viernes, 22 de noviembre de 2013

Iran - new petroglyphs discovered

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Archaeologists in Iran have recently discovered one of the largest panels of petroglyphs in the country.

Located near the highland city of Malayer in the Hamadan Province of Iran, south -west of Tehran, the panel measures roughly 12 metres wide by 2.5 metres high. The engraved depictions, over 100 in number, include animals [such as ibex] and human figures [hunting figures], as well as geometric motifs.

The age of the petroglyphs is unknown, yet currently thought to have been created over a number of different prehistoric phases. bradshawfoundation.com

20 Things You Didn't Know About... Neanderthals

The Natural History Museum, London
The hominids are depicted as degenerate and slouching because the first Neanderthal skeleton found happened to be arthritic. 

1. You’re pretty much a Neanderthal. While it’s been more than 5 million years since we parted ways with chimps, it has been only 400,000 since human and Neanderthal lineages split. 

2. If you’re Asian or Caucasian, your ancestors interbred with Neanderthals as recently as 37,000 years ago, when they crossed paths in Europe. 

3. And that sex had benefits. Inherited Neanderthal genes come in alleles that help fight off nasty viruses such as Epstein-Barr — associated with several kinds of cancer, says Stanford University immunologist Laurent Abi-Rached.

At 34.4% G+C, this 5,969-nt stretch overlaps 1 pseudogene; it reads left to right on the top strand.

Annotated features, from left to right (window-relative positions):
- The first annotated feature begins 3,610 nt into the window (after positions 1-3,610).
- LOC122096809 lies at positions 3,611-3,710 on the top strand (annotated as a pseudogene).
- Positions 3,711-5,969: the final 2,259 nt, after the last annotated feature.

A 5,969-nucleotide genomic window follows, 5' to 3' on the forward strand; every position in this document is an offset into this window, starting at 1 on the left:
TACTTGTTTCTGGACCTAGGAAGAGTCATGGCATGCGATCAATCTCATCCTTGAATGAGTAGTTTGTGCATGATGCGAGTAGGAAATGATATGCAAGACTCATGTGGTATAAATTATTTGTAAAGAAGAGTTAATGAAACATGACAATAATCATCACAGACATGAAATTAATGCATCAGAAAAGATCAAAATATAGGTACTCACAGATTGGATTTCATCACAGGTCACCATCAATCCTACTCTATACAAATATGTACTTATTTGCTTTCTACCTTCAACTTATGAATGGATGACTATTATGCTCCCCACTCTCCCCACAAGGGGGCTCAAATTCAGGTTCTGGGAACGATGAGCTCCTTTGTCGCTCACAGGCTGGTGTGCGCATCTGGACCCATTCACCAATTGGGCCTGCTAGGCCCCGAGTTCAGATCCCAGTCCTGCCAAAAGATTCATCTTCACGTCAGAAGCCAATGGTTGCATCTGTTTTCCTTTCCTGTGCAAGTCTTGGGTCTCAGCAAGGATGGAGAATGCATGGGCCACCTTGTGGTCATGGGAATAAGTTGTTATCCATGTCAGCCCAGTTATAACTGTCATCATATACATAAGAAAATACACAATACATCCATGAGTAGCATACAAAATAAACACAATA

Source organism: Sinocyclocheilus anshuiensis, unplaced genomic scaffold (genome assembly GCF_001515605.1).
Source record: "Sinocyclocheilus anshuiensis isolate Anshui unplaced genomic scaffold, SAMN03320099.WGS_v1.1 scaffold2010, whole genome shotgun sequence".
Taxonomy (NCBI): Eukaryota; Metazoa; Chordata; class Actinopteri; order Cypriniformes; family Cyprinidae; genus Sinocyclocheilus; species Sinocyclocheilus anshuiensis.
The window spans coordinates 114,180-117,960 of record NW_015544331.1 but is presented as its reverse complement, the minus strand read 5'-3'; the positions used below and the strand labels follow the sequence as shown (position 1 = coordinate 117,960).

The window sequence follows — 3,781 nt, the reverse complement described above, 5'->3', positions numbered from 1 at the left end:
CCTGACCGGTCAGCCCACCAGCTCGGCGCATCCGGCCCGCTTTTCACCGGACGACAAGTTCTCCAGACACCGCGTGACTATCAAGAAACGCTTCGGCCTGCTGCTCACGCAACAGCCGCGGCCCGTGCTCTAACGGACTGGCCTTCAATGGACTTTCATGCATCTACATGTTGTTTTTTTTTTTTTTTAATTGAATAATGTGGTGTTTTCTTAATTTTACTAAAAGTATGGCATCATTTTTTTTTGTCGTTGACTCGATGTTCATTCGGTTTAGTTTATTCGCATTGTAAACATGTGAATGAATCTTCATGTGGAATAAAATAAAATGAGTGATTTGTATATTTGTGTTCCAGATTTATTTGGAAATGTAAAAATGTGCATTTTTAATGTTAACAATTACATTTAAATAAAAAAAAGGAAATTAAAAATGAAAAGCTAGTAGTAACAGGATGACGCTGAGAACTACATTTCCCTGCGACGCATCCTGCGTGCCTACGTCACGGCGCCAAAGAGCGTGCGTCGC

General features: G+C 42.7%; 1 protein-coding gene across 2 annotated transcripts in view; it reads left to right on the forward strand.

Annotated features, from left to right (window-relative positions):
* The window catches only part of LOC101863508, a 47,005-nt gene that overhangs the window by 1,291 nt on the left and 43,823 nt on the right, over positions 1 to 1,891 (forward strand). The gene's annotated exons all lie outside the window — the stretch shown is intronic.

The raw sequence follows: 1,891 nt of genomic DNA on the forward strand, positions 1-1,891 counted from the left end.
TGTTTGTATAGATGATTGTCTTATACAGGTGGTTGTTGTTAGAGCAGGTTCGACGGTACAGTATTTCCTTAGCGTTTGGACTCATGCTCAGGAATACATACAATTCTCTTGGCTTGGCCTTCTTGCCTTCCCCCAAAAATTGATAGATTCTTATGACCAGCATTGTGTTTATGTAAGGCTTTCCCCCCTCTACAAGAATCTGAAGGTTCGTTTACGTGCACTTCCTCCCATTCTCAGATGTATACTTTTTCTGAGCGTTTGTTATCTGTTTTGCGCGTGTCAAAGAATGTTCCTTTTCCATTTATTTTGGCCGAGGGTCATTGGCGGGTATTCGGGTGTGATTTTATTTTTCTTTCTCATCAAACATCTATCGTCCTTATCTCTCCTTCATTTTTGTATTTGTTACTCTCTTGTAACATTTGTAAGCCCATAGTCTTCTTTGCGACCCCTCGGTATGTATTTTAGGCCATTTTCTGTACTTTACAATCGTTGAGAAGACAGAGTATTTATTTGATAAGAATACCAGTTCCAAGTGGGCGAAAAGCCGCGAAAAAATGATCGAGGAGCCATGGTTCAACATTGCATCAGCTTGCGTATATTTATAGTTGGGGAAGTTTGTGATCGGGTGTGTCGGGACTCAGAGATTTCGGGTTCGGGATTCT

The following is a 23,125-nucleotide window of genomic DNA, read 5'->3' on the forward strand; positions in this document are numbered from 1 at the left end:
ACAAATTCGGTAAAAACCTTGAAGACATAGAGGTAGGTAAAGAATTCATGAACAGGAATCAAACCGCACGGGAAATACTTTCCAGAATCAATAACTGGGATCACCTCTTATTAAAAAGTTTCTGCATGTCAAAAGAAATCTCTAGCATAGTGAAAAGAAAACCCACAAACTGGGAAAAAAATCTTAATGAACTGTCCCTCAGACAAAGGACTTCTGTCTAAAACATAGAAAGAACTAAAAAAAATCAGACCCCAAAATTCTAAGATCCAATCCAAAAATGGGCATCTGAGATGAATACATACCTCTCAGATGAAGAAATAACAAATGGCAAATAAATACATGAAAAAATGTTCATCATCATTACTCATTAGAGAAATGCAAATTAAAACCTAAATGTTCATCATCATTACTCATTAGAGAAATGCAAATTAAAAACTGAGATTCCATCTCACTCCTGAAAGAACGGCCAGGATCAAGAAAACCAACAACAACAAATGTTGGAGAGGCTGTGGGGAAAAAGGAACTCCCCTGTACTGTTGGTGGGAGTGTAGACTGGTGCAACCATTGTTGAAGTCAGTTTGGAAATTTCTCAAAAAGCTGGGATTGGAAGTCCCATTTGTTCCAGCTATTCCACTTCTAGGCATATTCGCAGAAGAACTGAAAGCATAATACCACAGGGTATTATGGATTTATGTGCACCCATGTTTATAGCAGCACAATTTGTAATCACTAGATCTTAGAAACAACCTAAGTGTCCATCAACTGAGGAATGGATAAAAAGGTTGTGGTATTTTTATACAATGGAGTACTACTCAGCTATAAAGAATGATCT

Israeli Homo neanderthalensis: 70,000 Years Of Human Occupation?

... We are in Nesher Ramla, Israel, an open-air site located in an interesting geological landscape, which has presented archaeologists with a rather special treasure trove of zooarchaeological and lithic deposits. The karstic landscape in which this site is situated, has numerous depressions characteristic of chemically eroded carbonate rocks. An 8m thick depression at the site revealed a collection of stone tools and animal remains. While the team of scientists say something about the lithics and their accompanying animal remains, the aim of the paper involves the need to firmly date the remains.

Figure 1. Location map, photograph (view from the east) and cross-section of the Nesher Ramla karst depression.
The bottom of the 8m sequence was dated to 170,000 years ago. If you are not well up on your prehistoric Levantine archaeology, that makes Nesher Ramla the oldest Middle Palaeolithic site in this part of the world.[...] heritagedaily.com

Link 2: Paleoantropología hoy: Nesher Ramla. Nuevo yacimiento musteriense en Israel.  (B&W 2)